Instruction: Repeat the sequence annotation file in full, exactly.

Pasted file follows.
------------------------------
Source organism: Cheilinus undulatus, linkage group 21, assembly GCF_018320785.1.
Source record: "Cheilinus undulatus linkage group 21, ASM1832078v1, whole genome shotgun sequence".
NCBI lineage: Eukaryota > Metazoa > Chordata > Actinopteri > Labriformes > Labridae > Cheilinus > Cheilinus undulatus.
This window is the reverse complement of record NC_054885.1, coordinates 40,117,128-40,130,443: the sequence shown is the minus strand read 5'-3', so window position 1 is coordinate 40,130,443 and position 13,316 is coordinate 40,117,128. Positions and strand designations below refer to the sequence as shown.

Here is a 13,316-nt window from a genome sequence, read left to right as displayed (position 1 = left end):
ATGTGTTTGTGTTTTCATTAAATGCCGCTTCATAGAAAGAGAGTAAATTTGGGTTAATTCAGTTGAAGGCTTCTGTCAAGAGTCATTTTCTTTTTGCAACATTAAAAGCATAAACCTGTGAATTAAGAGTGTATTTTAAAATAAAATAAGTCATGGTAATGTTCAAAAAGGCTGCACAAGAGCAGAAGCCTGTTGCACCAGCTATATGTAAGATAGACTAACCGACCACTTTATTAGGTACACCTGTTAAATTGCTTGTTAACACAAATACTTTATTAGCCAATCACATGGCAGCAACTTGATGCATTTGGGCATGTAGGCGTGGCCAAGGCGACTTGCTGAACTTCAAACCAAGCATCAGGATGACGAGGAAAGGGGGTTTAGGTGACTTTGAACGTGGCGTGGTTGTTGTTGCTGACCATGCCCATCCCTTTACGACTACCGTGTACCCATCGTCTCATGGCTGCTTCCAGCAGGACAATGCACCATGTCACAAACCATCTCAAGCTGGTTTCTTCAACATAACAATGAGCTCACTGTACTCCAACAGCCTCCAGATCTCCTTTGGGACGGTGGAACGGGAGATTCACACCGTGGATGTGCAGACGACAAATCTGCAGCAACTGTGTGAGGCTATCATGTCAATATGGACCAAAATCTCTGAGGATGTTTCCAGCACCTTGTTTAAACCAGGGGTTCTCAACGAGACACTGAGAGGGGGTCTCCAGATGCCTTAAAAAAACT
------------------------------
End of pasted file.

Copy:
Source organism: Cheilinus undulatus, linkage group 21, assembly GCF_018320785.1.
Source record: "Cheilinus undulatus linkage group 21, ASM1832078v1, whole genome shotgun sequence".
NCBI lineage: Eukaryota > Metazoa > Chordata > Actinopteri > Labriformes > Labridae > Cheilinus > Cheilinus undulatus.
This window is the reverse complement of record NC_054885.1, coordinates 40,117,128-40,130,443: the sequence shown is the minus strand read 5'-3', so window position 1 is coordinate 40,130,443 and position 13,316 is coordinate 40,117,128. Positions and strand designations below refer to the sequence as shown.

Here is a 13,316-nt window from a genome sequence, read left to right as displayed (position 1 = left end):
ATGTGTTTGTGTTTTCATTAAATGCCGCTTCATAGAAAGAGAGTAAATTTGGGTTAATTCAGTTGAAGGCTTCTGTCAAGAGTCATTTTCTTTTTGCAACATTAAAAGCATAAACCTGTGAATTAAGAGTGTATTTTAAAATAAAATAAGTCATGGTAATGTTCAAAAAGGCTGCACAAGAGCAGAAGCCTGTTGCACCAGCTATATGTAAGATAGACTAACCGACCACTTTATTAGGTACACCTGTTAAATTGCTTGTTAACACAAATACTTTATTAGCCAATCACATGGCAGCAACTTGATGCATTTGGGCATGTAGGCGTGGCCAAGGCGACTTGCTGAACTTCAAACCAAGCATCAGGATGACGAGGAAAGGGGGTTTAGGTGACTTTGAACGTGGCGTGGTTGTTGTTGCTGACCATGCCCATCCCTTTACGACTACCGTGTACCCATCGTCTCATGGCTGCTTCCAGCAGGACAATGCACCATGTCACAAACCATCTCAAGCTGGTTTCTTCAACATAACAATGAGCTCACTGTACTCCAACAGCCTCCAGATCTCCTTTGGGACGGTGGAACGGGAGATTCACACCGTGGATGTGCAGACGACAAATCTGCAGCAACTGTGTGAGGCTATCATGTCAATATGGACCAAAATCTCTGAGGATGTTTCCAGCACCTTGTTTAAACCAGGGGTTCTCAACGAGACACTGAGAGGGGGTCTCCAGATGCCTTAAAAAAACT